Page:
There is therefore no starting point in this affair of self-conversion. He proposes, and he tries, to think a holy thought, but there is a sinful thought already in the mind. He attempts to start out a Christian grace – say the grace of humility – but the feeling of pride already stands in the way, and, what is more, remains in the way. He tries to generate the supreme love of God, of which he has heard so much, but the supreme love of himself is ahead of him, and occupies the whole ground.

In short, he is baffled at every point in this attempt to radically change his own heart and will, because at every point this heart and will are already committed and determined. Go down as low as he pleases, he finds sin – love of sin, and inclination to sin. He never reaches a point where these cease, and therefore never reaches a point where he can begin a new love and a new inclination. … Go down as low as you please into your heart and will, you will find your self below you: you will find sin not only lying at the door but lying in the way. If you move in the line of your feelings and affections, you will find earthly feelings and affections ever below you. If you move in the line of your choice and inclination, you will find a sinful choice and inclination ever below you. In chasing your sin through the avenues of your fallen and corrupt soul, you are chasing your horizon – in trying to get clear of it by your own isolated and independent strength, you are attempting (to use the illustration of Goethe, who however employed it for a false purpose) to jump off your own shadow.


This, then, is the reason why the heart and will of a sinful man are so entirely beyond his own control. They are preoccupied and predetermined, and therefore he cannot make a beginning in the direction of holiness. If he attempts to put forth a holy determination, he finds a sinful one already made and making – and this determination is his determination, unforced, responsible, and guilty. If he tries to start out a holy emotion, he finds a sinful emotion already beating and rankling – and this emotion is his emotion, unforced, responsible, and guilty. There is no physical necessity resting on him. Nothing but this love of sin and inclination to self stands in the way of a supreme love of God and holiness – but it stands in the way. Nothing but the sinful affections of the heart prevents a man from exercising a holy affection – but it prevents him effectually. An evil tree cannot bring forth good fruit…


There is a need therefore of a divine operation to renew, to radically change, the heart and will. If they cannot renew themselves, they must be renewed; and there is no power that can reach them but that mysterious energy of the Holy Spirit which likes the wind bloweth where it listeth, and we hear the sound thereof, but cannot tell whence it cometh or whither it goeth. The condition of the human heart is utterly hopeless, were it not for the promised influences of the Holy Ghost to regenerate it.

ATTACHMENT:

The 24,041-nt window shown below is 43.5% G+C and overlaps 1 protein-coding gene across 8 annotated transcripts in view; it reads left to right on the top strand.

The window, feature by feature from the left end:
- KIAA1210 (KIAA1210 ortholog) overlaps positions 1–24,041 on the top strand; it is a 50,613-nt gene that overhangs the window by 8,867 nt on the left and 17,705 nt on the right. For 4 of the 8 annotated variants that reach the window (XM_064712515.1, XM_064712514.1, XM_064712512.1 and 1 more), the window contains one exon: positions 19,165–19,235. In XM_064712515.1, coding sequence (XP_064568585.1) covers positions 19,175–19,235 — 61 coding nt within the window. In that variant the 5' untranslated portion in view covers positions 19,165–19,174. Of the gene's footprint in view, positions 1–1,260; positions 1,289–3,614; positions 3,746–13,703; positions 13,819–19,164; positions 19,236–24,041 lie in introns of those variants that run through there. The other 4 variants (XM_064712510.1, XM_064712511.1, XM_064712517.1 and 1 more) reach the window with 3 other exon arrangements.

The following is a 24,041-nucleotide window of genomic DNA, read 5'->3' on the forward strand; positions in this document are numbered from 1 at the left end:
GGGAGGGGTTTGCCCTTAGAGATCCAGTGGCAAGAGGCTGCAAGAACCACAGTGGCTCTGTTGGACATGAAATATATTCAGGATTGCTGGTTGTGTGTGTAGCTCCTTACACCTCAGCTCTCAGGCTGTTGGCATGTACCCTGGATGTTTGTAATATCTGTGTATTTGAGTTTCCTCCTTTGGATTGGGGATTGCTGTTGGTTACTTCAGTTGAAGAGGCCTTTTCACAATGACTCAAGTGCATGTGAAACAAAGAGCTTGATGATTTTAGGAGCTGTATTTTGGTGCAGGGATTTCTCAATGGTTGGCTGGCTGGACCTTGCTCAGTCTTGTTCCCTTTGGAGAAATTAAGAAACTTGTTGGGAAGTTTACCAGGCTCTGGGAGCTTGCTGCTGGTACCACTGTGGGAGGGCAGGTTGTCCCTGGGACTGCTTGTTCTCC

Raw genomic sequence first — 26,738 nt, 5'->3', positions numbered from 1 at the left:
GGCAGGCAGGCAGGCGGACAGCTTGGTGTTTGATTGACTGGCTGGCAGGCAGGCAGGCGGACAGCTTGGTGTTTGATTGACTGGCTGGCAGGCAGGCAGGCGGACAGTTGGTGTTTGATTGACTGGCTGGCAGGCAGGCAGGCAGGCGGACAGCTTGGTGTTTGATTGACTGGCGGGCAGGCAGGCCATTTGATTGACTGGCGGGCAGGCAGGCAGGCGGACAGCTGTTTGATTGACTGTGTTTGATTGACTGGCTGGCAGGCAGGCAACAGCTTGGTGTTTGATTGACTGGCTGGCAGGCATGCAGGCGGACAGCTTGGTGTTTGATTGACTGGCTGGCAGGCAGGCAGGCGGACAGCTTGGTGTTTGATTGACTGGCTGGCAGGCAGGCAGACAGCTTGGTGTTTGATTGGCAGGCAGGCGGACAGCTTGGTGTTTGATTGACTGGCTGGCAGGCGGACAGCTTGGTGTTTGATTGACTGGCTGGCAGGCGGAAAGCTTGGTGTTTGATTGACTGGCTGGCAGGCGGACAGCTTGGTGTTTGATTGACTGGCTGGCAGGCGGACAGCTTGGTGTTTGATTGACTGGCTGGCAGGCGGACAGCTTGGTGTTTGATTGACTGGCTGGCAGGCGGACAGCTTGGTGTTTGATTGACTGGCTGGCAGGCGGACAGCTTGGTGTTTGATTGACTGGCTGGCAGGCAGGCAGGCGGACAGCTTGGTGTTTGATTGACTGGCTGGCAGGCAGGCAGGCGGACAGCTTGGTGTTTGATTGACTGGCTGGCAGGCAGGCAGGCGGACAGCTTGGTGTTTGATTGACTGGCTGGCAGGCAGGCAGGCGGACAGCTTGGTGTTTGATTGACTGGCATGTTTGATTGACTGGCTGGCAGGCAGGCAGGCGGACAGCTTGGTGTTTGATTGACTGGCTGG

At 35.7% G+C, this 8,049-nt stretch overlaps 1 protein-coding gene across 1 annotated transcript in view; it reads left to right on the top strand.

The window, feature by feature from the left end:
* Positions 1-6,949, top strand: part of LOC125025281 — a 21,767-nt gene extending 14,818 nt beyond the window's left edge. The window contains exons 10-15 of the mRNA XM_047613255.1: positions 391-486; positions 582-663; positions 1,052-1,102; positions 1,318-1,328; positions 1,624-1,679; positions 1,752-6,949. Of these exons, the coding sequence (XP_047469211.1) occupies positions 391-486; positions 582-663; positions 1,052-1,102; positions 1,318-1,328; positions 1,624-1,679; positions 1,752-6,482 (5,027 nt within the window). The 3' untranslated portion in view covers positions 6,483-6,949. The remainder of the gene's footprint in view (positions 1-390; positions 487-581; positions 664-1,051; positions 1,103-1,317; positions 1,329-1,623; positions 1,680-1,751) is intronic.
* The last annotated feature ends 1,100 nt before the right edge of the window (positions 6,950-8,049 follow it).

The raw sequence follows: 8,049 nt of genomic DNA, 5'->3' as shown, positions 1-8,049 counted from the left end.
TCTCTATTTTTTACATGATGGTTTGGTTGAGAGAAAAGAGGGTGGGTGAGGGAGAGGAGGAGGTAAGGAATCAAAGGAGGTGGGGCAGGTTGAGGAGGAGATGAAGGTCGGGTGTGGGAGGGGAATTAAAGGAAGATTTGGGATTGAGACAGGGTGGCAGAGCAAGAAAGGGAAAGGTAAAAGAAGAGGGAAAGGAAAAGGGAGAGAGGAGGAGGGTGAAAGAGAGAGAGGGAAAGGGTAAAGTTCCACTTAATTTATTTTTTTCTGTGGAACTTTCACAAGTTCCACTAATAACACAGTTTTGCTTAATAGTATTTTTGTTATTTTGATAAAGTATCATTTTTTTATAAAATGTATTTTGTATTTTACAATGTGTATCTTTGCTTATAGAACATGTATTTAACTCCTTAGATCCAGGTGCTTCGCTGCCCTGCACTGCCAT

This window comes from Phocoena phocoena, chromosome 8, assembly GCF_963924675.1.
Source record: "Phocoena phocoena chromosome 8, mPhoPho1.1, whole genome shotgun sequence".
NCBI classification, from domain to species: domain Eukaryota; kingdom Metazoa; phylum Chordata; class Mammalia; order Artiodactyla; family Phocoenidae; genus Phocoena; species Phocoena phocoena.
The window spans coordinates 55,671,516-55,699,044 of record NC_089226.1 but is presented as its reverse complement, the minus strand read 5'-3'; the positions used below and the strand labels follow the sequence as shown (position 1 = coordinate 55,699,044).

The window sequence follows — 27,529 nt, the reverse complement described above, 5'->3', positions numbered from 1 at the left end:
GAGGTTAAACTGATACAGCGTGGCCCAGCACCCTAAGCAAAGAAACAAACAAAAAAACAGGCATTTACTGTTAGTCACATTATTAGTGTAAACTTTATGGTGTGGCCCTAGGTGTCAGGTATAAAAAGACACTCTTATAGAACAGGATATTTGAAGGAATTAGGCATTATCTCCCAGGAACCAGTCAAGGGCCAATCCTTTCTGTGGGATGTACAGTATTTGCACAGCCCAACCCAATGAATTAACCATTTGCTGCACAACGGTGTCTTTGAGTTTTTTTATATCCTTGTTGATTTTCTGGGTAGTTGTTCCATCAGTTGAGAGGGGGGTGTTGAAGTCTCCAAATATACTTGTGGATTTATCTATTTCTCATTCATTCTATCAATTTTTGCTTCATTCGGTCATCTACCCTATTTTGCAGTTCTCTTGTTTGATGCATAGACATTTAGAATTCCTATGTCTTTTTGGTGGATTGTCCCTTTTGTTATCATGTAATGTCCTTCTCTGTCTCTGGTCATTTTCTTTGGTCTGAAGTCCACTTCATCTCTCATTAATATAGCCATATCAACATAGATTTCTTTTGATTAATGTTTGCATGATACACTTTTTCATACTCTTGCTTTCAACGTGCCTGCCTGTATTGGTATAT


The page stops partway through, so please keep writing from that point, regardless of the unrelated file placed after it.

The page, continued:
… We close with the single remark that it should be man’s first and great aim to obtain the new heart. … It matters not how active your conscience may be, how clear and accurate your intellectual convictions of truth may be, how elevated may be your moral sentiments and  your admiration of virtue, if you are destitute of an evangelical experience. Of what value will all these be in the day of judgment, if you have never sorrowed for sin, never appropriated the atonement for sin, and never been inwardly sanctified? Our Lord says to every man, ‘Either make the tree good, and its fruit good, or else make the tree corrupt and its fruit corrupt.’ The tree itself must be made good. The heart and will themselves must be renewed. These are the root and stock into which everything else is grafted, and so long as they remain in their apostate natural condition, the man is sinful and lost, do what else he may.

It is indeed true that such a change as this is beyond your power to accomplish. With man it is impossible, but with God it is a possibility and a reality. It has actually been wrought in thousands of wills, as stubborn as yours – in millions of hearts, as worldly and selfish as yours. We commend you, therefore, to the person and work of the Holy Spirit. We remind you that he is able to renovate and sweetly incline the obstinate will, to soften and spiritualise the flinty heart. He says, ‘I will put a new spirit within you, and I will take the stony heart out of your flesh, and will give you an heart of flesh, that ye may walk in my statutes, and keep my ordinances, and do them, and ye shall be my people, and I will be your God.’

Do not listen to these declarations and promises of God supinely, but arise and earnestly plead them. Take words on  your lips, and go before God. Say to him, ‘I am the clay, be thou the potter. Behold thou desirest truth in the inward parts, and in the hidden parts thou shalt make me to know wisdom. I will run in the way of thy commandments, when thou shalt enlarge my heart. Create within me a clean heart, O God, and renew within me a right spirit.’ Seek for the new heart. Ask for the new heart. Knock for the new heart. ‘For, if ye, being evil, know how to give good gifts unto your children, how much more shall your heavenly Father give the Holy Spirit to them that ask him.’ …


WTG Shedd, Sermons to the Natural Man. BOT. (‘The approbation of goodness is not the love of it,’ p302ff) (Italics original, paragraphing not.)

(When I first read this, especially the first two chunks, it seemed to capture with unerring and uncanny accuracy exactly what I was starting to feel. The culpability of inability as well as the reality of it. That was several years ago now.)